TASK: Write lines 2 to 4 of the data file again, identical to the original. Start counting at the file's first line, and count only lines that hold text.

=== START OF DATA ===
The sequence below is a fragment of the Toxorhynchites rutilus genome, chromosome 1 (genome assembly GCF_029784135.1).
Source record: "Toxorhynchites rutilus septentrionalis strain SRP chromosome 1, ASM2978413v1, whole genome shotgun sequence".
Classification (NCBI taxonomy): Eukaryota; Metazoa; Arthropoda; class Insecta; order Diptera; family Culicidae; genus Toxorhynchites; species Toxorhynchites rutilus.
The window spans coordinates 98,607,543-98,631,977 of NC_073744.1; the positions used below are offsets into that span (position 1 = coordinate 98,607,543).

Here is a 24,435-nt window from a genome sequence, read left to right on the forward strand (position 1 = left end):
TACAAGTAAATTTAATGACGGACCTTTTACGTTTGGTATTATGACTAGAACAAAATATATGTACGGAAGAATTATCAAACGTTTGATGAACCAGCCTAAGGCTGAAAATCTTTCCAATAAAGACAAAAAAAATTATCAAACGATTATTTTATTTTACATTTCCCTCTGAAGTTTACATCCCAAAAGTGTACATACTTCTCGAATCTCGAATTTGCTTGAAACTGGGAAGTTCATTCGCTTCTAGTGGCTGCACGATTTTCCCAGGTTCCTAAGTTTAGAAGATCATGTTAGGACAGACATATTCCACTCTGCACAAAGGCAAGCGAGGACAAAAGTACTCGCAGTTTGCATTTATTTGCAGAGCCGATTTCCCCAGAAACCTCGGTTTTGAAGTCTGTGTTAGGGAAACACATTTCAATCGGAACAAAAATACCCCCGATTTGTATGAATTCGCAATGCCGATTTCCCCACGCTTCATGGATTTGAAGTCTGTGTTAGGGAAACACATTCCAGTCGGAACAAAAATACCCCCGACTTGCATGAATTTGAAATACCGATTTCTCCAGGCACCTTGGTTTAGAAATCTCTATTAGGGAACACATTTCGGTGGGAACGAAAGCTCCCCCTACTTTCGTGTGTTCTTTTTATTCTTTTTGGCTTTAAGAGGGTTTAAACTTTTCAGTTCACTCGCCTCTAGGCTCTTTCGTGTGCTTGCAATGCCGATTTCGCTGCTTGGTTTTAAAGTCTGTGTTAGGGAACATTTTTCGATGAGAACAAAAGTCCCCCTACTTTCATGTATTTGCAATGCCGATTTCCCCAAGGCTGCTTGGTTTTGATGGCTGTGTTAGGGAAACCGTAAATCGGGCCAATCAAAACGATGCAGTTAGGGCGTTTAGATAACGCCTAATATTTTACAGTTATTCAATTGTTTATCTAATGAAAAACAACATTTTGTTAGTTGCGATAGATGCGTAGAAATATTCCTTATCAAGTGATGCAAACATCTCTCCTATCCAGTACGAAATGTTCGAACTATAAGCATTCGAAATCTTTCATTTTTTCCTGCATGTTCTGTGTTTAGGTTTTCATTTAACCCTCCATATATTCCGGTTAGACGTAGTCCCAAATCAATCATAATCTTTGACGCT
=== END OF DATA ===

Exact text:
Source record: "Toxorhynchites rutilus septentrionalis strain SRP chromosome 1, ASM2978413v1, whole genome shotgun sequence".
Classification (NCBI taxonomy): Eukaryota; Metazoa; Arthropoda; class Insecta; order Diptera; family Culicidae; genus Toxorhynchites; species Toxorhynchites rutilus.
The window spans coordinates 98,607,543-98,631,977 of NC_073744.1; the positions used below are offsets into that span (position 1 = coordinate 98,607,543).